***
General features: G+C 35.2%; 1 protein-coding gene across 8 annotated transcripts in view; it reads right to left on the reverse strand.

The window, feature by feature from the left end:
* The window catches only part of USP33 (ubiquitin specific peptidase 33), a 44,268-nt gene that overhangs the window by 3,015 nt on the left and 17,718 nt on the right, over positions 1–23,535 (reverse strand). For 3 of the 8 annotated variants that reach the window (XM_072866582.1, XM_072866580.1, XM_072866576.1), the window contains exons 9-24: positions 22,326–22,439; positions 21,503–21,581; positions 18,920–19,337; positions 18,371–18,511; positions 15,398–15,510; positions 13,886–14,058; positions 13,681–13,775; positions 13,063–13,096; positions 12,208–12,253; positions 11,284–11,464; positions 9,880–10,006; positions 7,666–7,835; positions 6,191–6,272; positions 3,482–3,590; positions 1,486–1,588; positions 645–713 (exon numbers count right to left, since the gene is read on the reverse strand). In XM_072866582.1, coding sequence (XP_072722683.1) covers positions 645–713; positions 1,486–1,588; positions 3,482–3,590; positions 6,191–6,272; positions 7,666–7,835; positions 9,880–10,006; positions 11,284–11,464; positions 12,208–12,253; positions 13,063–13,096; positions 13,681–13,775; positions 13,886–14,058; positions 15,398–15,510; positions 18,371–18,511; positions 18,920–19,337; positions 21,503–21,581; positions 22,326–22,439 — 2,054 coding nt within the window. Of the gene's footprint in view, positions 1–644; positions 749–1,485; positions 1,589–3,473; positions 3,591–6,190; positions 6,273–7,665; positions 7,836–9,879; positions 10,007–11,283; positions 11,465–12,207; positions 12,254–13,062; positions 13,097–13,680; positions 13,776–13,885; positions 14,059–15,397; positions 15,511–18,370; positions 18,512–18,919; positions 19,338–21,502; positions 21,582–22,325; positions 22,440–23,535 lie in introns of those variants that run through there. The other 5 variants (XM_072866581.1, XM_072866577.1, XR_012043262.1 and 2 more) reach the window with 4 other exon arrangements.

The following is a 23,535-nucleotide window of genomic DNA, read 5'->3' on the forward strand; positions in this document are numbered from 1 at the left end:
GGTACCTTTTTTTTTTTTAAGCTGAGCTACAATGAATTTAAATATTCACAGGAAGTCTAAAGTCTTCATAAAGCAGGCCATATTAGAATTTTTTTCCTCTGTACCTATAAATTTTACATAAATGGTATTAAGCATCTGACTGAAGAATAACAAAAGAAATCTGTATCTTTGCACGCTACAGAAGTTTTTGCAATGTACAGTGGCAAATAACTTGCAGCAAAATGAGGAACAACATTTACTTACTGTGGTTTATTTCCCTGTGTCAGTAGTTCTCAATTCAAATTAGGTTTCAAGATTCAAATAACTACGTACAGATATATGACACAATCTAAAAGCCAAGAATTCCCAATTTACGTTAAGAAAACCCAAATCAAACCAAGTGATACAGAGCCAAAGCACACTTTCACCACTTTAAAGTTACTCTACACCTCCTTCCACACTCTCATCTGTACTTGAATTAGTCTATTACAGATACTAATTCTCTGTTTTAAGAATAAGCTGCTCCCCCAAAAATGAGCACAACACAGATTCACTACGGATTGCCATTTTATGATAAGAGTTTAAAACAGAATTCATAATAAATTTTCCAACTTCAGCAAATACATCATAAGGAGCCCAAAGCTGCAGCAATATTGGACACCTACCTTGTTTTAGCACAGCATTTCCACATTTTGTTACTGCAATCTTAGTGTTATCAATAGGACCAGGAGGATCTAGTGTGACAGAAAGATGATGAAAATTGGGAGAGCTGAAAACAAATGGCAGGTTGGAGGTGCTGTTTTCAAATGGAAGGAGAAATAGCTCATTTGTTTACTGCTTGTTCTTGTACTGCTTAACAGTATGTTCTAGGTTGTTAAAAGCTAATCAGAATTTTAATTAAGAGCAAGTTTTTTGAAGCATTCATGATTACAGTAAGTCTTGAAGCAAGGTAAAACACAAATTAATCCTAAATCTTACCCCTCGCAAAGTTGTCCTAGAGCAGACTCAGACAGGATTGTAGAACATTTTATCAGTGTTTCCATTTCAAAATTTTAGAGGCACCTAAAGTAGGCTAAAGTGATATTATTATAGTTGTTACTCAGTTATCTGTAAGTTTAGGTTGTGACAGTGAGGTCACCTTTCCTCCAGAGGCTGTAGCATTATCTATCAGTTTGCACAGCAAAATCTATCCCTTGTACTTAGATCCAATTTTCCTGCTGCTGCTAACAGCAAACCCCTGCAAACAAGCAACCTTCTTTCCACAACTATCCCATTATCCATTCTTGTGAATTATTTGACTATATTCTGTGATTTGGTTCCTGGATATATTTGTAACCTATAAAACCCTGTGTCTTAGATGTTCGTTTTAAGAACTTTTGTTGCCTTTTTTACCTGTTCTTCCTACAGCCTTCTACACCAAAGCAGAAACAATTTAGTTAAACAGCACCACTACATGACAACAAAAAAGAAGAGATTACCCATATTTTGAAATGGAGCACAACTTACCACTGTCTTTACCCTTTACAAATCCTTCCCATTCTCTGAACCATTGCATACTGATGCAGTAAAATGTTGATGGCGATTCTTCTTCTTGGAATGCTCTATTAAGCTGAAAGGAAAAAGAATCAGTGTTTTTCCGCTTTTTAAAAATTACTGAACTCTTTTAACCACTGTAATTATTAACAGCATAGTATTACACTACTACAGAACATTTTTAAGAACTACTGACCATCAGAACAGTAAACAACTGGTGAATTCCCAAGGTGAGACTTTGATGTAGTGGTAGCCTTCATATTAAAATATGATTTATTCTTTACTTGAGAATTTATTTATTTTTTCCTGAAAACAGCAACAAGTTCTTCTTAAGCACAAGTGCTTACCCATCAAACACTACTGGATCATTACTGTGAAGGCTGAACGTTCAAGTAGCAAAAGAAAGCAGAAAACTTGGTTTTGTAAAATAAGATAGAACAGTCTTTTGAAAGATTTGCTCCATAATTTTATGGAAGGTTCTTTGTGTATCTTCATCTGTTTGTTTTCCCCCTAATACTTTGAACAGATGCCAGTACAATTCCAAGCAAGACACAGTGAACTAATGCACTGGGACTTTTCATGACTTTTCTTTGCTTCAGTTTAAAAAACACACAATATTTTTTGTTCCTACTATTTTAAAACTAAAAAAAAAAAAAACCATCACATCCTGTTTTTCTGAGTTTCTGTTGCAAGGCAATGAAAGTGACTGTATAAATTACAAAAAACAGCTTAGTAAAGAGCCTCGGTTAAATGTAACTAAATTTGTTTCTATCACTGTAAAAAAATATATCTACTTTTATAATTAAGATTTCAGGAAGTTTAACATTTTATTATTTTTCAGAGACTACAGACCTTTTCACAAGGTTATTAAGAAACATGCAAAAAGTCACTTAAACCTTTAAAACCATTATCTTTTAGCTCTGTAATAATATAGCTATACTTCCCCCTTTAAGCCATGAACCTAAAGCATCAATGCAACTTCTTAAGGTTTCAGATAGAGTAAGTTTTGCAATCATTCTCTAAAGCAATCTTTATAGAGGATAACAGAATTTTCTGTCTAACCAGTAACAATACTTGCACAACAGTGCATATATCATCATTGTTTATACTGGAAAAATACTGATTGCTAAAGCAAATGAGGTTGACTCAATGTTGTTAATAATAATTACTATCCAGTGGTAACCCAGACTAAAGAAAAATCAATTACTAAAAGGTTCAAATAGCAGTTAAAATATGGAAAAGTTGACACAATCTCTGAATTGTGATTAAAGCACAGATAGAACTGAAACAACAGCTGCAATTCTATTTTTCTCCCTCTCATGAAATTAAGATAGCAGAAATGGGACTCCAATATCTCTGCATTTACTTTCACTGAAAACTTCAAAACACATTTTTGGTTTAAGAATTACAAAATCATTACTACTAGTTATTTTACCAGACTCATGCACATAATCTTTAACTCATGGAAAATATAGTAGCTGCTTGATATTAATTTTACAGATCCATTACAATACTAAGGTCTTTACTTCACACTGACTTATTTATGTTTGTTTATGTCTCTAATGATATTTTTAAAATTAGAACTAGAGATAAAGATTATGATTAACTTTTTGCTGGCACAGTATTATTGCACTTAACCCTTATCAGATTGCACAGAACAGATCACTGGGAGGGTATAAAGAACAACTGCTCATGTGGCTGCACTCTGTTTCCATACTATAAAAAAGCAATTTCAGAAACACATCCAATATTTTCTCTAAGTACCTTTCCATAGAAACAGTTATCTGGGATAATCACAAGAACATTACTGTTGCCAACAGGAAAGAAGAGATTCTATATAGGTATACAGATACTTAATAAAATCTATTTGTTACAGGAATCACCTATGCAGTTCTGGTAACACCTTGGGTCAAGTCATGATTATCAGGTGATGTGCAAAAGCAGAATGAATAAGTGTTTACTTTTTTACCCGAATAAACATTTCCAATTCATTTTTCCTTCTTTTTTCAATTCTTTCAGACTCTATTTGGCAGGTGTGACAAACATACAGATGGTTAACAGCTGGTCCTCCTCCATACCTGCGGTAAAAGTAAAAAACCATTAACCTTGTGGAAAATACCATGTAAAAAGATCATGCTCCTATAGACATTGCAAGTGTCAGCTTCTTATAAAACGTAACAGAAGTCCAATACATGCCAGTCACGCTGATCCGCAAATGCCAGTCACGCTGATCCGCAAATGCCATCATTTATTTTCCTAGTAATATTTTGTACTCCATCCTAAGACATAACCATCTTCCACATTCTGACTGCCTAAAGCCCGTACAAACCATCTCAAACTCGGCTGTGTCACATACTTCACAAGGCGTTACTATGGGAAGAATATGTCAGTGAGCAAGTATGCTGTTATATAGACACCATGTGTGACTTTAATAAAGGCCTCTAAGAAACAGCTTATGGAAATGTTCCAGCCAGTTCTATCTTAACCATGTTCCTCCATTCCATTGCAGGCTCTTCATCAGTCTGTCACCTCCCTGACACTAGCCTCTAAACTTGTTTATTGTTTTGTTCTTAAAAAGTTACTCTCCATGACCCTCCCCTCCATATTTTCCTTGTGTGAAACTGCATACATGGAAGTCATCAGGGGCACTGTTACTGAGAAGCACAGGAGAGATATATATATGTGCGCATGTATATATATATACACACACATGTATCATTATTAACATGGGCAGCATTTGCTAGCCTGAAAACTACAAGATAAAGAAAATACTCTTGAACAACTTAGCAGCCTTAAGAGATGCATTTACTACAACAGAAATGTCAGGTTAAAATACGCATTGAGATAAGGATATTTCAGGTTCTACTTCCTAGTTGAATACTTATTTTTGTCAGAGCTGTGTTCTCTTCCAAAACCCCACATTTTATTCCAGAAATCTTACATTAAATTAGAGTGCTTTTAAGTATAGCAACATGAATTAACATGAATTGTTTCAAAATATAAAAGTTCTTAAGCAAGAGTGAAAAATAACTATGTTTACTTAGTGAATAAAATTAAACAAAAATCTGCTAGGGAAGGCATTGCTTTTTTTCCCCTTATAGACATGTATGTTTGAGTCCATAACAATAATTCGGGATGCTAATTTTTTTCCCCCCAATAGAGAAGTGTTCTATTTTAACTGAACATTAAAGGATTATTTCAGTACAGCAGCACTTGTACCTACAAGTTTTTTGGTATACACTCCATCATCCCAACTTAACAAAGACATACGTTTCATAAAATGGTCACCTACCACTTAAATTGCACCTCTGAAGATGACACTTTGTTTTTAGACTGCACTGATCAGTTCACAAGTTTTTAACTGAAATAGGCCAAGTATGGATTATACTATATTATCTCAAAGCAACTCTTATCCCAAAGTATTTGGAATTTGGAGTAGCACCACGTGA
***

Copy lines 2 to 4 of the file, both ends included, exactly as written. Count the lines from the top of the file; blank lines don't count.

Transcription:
The window, feature by feature from the left end:
* The window catches only part of USP33 (ubiquitin specific peptidase 33), a 44,268-nt gene that overhangs the window by 3,015 nt on the left and 17,718 nt on the right, over positions 1–23,535 (reverse strand). For 3 of the 8 annotated variants that reach the window (XM_072866582.1, XM_072866580.1, XM_072866576.1), the window contains exons 9-24: positions 22,326–22,439; positions 21,503–21,581; positions 18,920–19,337; positions 18,371–18,511; positions 15,398–15,510; positions 13,886–14,058; positions 13,681–13,775; positions 13,063–13,096; positions 12,208–12,253; positions 11,284–11,464; positions 9,880–10,006; positions 7,666–7,835; positions 6,191–6,272; positions 3,482–3,590; positions 1,486–1,588; positions 645–713 (exon numbers count right to left, since the gene is read on the reverse strand). In XM_072866582.1, coding sequence (XP_072722683.1) covers positions 645–713; positions 1,486–1,588; positions 3,482–3,590; positions 6,191–6,272; positions 7,666–7,835; positions 9,880–10,006; positions 11,284–11,464; positions 12,208–12,253; positions 13,063–13,096; positions 13,681–13,775; positions 13,886–14,058; positions 15,398–15,510; positions 18,371–18,511; positions 18,920–19,337; positions 21,503–21,581; positions 22,326–22,439 — 2,054 coding nt within the window. Of the gene's footprint in view, positions 1–644; positions 749–1,485; positions 1,589–3,473; positions 3,591–6,190; positions 6,273–7,665; positions 7,836–9,879; positions 10,007–11,283; positions 11,465–12,207; positions 12,254–13,062; positions 13,097–13,680; positions 13,776–13,885; positions 14,059–15,397; positions 15,511–18,370; positions 18,512–18,919; positions 19,338–21,502; positions 21,582–22,325; positions 22,440–23,535 lie in introns of those variants that run through there. The other 5 variants (XM_072866581.1, XM_072866577.1, XR_012043262.1 and 2 more) reach the window with 4 other exon arrangements.

The following is a 23,535-nucleotide window of genomic DNA, read 5'->3' on the forward strand; positions in this document are numbered from 1 at the left end: